The manufacturing process of biological products is complex and requires the use of living cells. Great progress has been made with industrial production techniques but contaminations are still a considerable problem the industry faces. Insufficient control of contaminations in bioreactors could compromise entire batches, resulting in high expenses. A contamination could lead to facilities or equipment having to be shut down for lengthy periods of time in order to conduct investigations and sterilize reactors. Ensuring that the bioreactors only contain the desired producing organism is critical to facility productivity, bioreactor throughput and product quality.
We, Team Chalmers Gothenburg, have developed a novel strategy to detect and combat contaminations in continuous bioreactors, using Saccharomyces cerevisiae as the producing organism.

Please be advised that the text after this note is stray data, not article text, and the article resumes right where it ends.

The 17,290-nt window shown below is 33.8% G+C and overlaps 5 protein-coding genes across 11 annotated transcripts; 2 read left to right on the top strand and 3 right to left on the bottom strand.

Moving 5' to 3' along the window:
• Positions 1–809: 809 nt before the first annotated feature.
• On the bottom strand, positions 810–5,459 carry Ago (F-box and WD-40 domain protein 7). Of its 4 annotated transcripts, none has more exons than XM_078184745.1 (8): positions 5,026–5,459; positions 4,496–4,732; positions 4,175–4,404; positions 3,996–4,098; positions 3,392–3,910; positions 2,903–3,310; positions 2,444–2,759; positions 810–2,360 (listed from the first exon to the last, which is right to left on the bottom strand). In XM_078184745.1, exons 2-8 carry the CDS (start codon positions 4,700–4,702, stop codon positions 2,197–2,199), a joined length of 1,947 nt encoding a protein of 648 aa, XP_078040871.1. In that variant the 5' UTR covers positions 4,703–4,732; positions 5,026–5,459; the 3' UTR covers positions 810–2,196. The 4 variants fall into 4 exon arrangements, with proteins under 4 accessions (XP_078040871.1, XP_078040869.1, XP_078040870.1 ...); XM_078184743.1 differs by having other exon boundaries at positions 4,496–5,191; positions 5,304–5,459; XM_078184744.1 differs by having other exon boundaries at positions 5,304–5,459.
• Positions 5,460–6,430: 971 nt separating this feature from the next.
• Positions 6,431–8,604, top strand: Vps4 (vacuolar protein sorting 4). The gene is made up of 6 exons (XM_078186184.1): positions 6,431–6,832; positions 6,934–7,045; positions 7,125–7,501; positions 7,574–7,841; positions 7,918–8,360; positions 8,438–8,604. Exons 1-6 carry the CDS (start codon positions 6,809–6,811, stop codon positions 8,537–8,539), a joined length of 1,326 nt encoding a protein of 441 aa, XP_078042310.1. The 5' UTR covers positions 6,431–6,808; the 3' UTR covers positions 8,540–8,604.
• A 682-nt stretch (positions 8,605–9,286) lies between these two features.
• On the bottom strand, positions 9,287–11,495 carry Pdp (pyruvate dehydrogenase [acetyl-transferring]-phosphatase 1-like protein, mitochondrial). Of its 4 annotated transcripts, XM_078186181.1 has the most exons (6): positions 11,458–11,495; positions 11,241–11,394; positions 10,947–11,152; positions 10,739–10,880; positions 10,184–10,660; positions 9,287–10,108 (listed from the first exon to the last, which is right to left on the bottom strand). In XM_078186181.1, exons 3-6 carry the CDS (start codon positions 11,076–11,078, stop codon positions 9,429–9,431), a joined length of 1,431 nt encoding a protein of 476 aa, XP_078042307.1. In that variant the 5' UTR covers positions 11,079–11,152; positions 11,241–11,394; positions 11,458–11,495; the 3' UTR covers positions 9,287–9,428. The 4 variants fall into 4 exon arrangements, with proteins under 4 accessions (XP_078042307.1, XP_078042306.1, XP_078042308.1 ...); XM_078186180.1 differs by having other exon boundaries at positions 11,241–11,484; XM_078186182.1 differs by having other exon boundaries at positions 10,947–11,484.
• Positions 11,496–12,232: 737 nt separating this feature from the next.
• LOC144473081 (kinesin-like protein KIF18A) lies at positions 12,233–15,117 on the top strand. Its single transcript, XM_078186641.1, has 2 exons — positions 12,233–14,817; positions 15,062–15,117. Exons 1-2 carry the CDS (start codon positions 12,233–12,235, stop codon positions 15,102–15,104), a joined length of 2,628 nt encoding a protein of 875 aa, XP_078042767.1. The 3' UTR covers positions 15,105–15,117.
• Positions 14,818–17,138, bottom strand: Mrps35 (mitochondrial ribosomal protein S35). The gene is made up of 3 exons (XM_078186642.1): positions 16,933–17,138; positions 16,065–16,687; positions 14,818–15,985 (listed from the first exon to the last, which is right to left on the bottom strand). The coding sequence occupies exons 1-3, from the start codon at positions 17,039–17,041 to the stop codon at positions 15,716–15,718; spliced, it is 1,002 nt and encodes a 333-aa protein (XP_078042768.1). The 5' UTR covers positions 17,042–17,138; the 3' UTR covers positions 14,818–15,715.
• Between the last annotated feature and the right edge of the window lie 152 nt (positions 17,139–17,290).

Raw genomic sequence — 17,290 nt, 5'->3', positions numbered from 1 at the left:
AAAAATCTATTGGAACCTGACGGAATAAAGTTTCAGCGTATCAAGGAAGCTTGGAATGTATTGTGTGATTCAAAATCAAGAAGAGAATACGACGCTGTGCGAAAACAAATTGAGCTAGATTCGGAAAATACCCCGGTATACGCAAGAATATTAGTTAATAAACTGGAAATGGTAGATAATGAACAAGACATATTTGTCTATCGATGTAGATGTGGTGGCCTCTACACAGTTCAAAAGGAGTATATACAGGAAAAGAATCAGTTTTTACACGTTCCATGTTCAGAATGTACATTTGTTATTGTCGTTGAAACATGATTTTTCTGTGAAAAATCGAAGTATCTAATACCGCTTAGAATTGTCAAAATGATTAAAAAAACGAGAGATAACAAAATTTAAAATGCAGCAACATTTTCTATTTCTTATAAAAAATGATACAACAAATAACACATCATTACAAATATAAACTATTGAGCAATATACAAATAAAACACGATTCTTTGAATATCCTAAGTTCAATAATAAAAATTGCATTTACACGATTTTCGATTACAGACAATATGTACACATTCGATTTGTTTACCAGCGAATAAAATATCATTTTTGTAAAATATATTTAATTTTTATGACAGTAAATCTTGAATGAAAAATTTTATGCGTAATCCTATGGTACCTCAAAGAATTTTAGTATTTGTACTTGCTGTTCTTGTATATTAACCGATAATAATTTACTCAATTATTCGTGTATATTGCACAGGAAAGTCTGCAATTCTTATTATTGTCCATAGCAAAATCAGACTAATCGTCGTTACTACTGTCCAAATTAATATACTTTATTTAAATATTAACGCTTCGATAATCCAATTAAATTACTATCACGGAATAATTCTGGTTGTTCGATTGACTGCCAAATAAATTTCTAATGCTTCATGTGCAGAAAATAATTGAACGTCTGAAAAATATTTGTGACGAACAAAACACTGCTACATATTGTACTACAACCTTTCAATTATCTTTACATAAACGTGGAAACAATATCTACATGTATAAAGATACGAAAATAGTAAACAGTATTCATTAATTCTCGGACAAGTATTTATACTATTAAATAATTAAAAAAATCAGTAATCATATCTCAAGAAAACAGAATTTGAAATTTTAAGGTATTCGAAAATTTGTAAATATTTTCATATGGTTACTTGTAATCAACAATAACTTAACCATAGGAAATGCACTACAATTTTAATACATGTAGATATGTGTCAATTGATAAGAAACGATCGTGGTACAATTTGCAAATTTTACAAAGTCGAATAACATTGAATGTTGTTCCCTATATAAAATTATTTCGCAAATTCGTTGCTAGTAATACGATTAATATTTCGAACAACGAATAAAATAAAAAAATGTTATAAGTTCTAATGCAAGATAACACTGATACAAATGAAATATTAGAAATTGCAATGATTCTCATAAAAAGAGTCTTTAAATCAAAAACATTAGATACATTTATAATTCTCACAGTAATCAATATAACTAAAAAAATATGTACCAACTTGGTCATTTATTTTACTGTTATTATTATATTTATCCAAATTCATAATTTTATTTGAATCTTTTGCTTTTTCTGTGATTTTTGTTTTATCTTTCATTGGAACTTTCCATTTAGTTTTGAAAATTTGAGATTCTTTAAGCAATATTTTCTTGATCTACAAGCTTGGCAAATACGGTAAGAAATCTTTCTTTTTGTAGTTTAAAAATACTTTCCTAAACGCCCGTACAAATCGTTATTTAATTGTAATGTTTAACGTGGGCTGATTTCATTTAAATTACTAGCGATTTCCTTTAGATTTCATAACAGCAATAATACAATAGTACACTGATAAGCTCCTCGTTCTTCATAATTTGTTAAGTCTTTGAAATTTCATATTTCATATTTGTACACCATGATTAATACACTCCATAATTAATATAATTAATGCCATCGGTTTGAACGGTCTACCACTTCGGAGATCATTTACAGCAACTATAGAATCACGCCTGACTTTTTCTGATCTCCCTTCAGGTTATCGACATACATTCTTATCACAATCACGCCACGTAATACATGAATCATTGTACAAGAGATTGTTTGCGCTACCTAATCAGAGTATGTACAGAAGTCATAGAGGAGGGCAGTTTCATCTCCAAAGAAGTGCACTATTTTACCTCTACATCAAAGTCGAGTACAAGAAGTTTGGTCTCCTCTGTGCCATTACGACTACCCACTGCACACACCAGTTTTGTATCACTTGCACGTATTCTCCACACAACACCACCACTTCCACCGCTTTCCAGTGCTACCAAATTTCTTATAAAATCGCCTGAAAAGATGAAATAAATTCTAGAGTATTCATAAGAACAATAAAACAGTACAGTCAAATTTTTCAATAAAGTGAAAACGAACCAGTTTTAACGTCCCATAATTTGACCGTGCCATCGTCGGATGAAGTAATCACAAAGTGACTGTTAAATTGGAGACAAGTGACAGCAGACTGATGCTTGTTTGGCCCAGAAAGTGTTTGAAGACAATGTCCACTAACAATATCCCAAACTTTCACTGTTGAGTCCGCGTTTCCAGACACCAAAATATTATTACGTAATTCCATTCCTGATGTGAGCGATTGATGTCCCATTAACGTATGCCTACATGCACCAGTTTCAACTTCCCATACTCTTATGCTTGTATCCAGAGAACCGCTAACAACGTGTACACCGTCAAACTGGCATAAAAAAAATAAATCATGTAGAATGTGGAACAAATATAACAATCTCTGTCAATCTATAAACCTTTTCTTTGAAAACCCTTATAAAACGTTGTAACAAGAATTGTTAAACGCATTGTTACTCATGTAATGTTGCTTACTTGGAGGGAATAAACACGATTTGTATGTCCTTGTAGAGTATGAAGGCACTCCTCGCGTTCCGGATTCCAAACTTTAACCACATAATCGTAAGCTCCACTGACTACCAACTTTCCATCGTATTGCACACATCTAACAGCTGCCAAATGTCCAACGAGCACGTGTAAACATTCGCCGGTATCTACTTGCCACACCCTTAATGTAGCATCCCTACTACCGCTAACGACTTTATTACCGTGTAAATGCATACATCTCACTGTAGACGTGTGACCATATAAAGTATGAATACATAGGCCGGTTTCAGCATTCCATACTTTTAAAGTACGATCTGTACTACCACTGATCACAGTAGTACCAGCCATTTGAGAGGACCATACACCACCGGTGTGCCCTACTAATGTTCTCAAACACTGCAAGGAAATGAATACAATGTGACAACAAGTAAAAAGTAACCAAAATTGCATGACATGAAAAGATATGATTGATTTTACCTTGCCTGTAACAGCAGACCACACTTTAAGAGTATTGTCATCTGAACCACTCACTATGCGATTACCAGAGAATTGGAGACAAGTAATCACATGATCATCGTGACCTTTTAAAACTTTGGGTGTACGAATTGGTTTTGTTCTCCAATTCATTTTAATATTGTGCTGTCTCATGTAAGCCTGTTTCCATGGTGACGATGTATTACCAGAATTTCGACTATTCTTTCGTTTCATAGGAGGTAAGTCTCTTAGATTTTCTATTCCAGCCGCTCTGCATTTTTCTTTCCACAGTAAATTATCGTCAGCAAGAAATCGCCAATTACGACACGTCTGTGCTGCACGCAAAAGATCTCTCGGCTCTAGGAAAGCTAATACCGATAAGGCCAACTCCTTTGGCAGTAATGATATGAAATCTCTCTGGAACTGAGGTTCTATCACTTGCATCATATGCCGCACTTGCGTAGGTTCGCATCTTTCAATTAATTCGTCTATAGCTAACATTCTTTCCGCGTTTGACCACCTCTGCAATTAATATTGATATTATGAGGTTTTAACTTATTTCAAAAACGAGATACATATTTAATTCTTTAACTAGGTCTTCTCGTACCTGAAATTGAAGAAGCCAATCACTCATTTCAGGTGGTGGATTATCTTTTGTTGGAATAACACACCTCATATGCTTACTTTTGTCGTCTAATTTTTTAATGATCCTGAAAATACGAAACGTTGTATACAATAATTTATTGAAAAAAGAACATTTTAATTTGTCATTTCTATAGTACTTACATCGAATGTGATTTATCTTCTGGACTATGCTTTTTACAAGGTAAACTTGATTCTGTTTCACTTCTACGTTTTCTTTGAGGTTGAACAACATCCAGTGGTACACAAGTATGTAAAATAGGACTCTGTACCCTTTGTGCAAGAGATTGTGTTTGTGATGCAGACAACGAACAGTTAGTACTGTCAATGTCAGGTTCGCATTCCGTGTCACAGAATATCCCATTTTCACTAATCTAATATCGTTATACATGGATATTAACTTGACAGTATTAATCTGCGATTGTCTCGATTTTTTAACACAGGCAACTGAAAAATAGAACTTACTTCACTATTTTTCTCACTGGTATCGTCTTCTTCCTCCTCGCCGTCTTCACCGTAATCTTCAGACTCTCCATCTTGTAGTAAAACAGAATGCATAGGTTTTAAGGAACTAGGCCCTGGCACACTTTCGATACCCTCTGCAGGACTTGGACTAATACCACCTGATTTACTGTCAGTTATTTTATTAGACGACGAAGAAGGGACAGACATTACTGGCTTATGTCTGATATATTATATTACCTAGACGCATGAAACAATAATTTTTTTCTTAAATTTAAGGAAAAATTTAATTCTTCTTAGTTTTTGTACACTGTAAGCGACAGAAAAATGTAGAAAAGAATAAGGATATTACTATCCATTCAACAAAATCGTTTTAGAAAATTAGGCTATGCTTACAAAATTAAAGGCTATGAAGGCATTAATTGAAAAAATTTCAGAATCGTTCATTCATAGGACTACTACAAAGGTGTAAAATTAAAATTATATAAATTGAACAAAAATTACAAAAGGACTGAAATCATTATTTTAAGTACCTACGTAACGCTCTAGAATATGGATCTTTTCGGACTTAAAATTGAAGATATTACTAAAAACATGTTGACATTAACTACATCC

The method for detection utilizes the pheromone pathway in S. cerevisiae where the GPC-receptor (Ste2) has been replaced with a fusion receptor, allowing the cells to detect ligands from contaminants. When a ligand binds to the fusion receptor it will activate a phosphorylation cascade within the cell, inducing an expression of red fluorescent proteins that can be observed externally. The method for combating the detected contaminant is based on the use of UV-radiation, which effectively harms all living organisms. In order to prevent the producing cells from becoming inviable from the irradiation treatment, a DNA-repair system from the bacterium Deinococcus radiodurans is implemented into the cells. D. radiodurans is renowned for its extreme resistance to radiation, and our theory is that implementing these enzymes may increase S. cerevisiae's resistance to radiation, allowing it to survive while the contaminant dies.